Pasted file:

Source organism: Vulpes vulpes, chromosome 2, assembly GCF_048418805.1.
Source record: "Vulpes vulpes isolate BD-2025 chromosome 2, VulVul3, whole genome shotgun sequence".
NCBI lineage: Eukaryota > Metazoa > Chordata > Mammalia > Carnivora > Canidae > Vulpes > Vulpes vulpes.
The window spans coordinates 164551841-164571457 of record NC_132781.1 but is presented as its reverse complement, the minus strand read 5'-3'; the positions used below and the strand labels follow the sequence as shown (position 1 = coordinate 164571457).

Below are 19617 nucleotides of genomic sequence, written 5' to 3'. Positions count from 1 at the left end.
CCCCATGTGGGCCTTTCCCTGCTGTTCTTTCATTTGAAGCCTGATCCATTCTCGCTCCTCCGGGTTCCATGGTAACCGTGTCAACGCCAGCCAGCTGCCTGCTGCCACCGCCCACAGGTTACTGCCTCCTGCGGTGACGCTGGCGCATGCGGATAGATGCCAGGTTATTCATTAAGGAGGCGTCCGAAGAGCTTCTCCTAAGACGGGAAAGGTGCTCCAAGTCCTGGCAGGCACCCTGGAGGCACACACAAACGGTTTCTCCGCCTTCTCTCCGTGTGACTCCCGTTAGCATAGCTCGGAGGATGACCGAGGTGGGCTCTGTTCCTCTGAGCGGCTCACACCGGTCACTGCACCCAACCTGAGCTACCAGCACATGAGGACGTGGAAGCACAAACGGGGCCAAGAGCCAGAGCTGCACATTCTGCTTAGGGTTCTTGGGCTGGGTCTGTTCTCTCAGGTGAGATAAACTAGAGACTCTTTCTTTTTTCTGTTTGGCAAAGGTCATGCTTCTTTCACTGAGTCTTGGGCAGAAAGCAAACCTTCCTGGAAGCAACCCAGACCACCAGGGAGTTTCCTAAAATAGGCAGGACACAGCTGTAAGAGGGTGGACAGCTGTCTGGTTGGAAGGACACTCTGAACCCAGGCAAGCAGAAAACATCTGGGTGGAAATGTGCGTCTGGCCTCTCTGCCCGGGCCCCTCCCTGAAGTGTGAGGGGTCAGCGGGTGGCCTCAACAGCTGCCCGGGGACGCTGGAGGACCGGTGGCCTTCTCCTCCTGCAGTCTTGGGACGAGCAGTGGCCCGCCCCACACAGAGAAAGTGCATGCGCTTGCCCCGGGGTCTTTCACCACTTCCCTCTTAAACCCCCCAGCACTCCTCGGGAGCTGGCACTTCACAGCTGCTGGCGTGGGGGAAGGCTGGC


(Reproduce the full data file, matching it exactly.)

Source organism: Vulpes vulpes, chromosome 2, assembly GCF_048418805.1.
Source record: "Vulpes vulpes isolate BD-2025 chromosome 2, VulVul3, whole genome shotgun sequence".
NCBI lineage: Eukaryota > Metazoa > Chordata > Mammalia > Carnivora > Canidae > Vulpes > Vulpes vulpes.
The window spans coordinates 164551841-164571457 of record NC_132781.1 but is presented as its reverse complement, the minus strand read 5'-3'; the positions used below and the strand labels follow the sequence as shown (position 1 = coordinate 164571457).

Below are 19617 nucleotides of genomic sequence, written 5' to 3'. Positions count from 1 at the left end.
CCCCATGTGGGCCTTTCCCTGCTGTTCTTTCATTTGAAGCCTGATCCATTCTCGCTCCTCCGGGTTCCATGGTAACCGTGTCAACGCCAGCCAGCTGCCTGCTGCCACCGCCCACAGGTTACTGCCTCCTGCGGTGACGCTGGCGCATGCGGATAGATGCCAGGTTATTCATTAAGGAGGCGTCCGAAGAGCTTCTCCTAAGACGGGAAAGGTGCTCCAAGTCCTGGCAGGCACCCTGGAGGCACACACAAACGGTTTCTCCGCCTTCTCTCCGTGTGACTCCCGTTAGCATAGCTCGGAGGATGACCGAGGTGGGCTCTGTTCCTCTGAGCGGCTCACACCGGTCACTGCACCCAACCTGAGCTACCAGCACATGAGGACGTGGAAGCACAAACGGGGCCAAGAGCCAGAGCTGCACATTCTGCTTAGGGTTCTTGGGCTGGGTCTGTTCTCTCAGGTGAGATAAACTAGAGACTCTTTCTTTTTTCTGTTTGGCAAAGGTCATGCTTCTTTCACTGAGTCTTGGGCAGAAAGCAAACCTTCCTGGAAGCAACCCAGACCACCAGGGAGTTTCCTAAAATAGGCAGGACACAGCTGTAAGAGGGTGGACAGCTGTCTGGTTGGAAGGACACTCTGAACCCAGGCAAGCAGAAAACATCTGGGTGGAAATGTGCGTCTGGCCTCTCTGCCCGGGCCCCTCCCTGAAGTGTGAGGGGTCAGCGGGTGGCCTCAACAGCTGCCCGGGGACGCTGGAGGACCGGTGGCCTTCTCCTCCTGCAGTCTTGGGACGAGCAGTGGCCCGCCCCACACAGAGAAAGTGCATGCGCTTGCCCCGGGGTCTTTCACCACTTCCCTCTTAAACCCCCCAGCACTCCTCGGGAGCTGGCACTTCACAGCTGCTGGCGTGGGGGAAGGCTGGC